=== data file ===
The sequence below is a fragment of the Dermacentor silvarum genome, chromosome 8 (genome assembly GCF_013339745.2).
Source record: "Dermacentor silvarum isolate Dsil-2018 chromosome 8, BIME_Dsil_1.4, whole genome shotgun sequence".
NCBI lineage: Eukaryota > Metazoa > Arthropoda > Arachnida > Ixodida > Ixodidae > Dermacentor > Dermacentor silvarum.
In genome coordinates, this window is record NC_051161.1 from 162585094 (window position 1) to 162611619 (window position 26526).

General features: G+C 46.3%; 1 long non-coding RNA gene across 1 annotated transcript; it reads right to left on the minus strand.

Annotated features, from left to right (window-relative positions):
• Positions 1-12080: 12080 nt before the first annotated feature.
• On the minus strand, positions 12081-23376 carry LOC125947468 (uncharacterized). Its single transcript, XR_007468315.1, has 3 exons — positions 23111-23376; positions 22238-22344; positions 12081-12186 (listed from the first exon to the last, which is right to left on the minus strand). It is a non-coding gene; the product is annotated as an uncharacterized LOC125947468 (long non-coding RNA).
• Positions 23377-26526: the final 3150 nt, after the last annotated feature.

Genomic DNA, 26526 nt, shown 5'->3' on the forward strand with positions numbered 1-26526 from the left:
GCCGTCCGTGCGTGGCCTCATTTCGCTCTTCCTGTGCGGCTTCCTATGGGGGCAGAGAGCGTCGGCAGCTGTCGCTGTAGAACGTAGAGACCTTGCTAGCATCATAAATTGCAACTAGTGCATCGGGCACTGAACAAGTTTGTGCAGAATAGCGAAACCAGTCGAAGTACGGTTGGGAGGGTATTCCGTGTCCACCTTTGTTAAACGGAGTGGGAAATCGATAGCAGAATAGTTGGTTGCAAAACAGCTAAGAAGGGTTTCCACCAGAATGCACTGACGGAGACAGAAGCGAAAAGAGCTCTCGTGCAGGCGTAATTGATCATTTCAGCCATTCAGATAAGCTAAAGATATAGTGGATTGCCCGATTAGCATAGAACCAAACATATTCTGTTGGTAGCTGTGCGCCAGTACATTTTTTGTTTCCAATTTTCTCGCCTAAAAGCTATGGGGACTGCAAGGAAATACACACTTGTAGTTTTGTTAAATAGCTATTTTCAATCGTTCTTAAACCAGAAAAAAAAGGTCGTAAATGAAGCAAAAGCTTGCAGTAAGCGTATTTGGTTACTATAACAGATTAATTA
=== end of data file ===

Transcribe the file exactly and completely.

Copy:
The sequence below is a fragment of the Dermacentor silvarum genome, chromosome 8 (genome assembly GCF_013339745.2).
Source record: "Dermacentor silvarum isolate Dsil-2018 chromosome 8, BIME_Dsil_1.4, whole genome shotgun sequence".
NCBI lineage: Eukaryota > Metazoa > Arthropoda > Arachnida > Ixodida > Ixodidae > Dermacentor > Dermacentor silvarum.
In genome coordinates, this window is record NC_051161.1 from 162585094 (window position 1) to 162611619 (window position 26526).

General features: G+C 46.3%; 1 long non-coding RNA gene across 1 annotated transcript; it reads right to left on the minus strand.

Annotated features, from left to right (window-relative positions):
• Positions 1-12080: 12080 nt before the first annotated feature.
• On the minus strand, positions 12081-23376 carry LOC125947468 (uncharacterized). Its single transcript, XR_007468315.1, has 3 exons — positions 23111-23376; positions 22238-22344; positions 12081-12186 (listed from the first exon to the last, which is right to left on the minus strand). It is a non-coding gene; the product is annotated as an uncharacterized LOC125947468 (long non-coding RNA).
• Positions 23377-26526: the final 3150 nt, after the last annotated feature.

Genomic DNA, 26526 nt, shown 5'->3' on the forward strand with positions numbered 1-26526 from the left:
GCCGTCCGTGCGTGGCCTCATTTCGCTCTTCCTGTGCGGCTTCCTATGGGGGCAGAGAGCGTCGGCAGCTGTCGCTGTAGAACGTAGAGACCTTGCTAGCATCATAAATTGCAACTAGTGCATCGGGCACTGAACAAGTTTGTGCAGAATAGCGAAACCAGTCGAAGTACGGTTGGGAGGGTATTCCGTGTCCACCTTTGTTAAACGGAGTGGGAAATCGATAGCAGAATAGTTGGTTGCAAAACAGCTAAGAAGGGTTTCCACCAGAATGCACTGACGGAGACAGAAGCGAAAAGAGCTCTCGTGCAGGCGTAATTGATCATTTCAGCCATTCAGATAAGCTAAAGATATAGTGGATTGCCCGATTAGCATAGAACCAAACATATTCTGTTGGTAGCTGTGCGCCAGTACATTTTTTGTTTCCAATTTTCTCGCCTAAAAGCTATGGGGACTGCAAGGAAATACACACTTGTAGTTTTGTTAAATAGCTATTTTCAATCGTTCTTAAACCAGAAAAAAAAGGTCGTAAATGAAGCAAAAGCTTGCAGTAAGCGTATTTGGTTACTATAACAGATTAATTA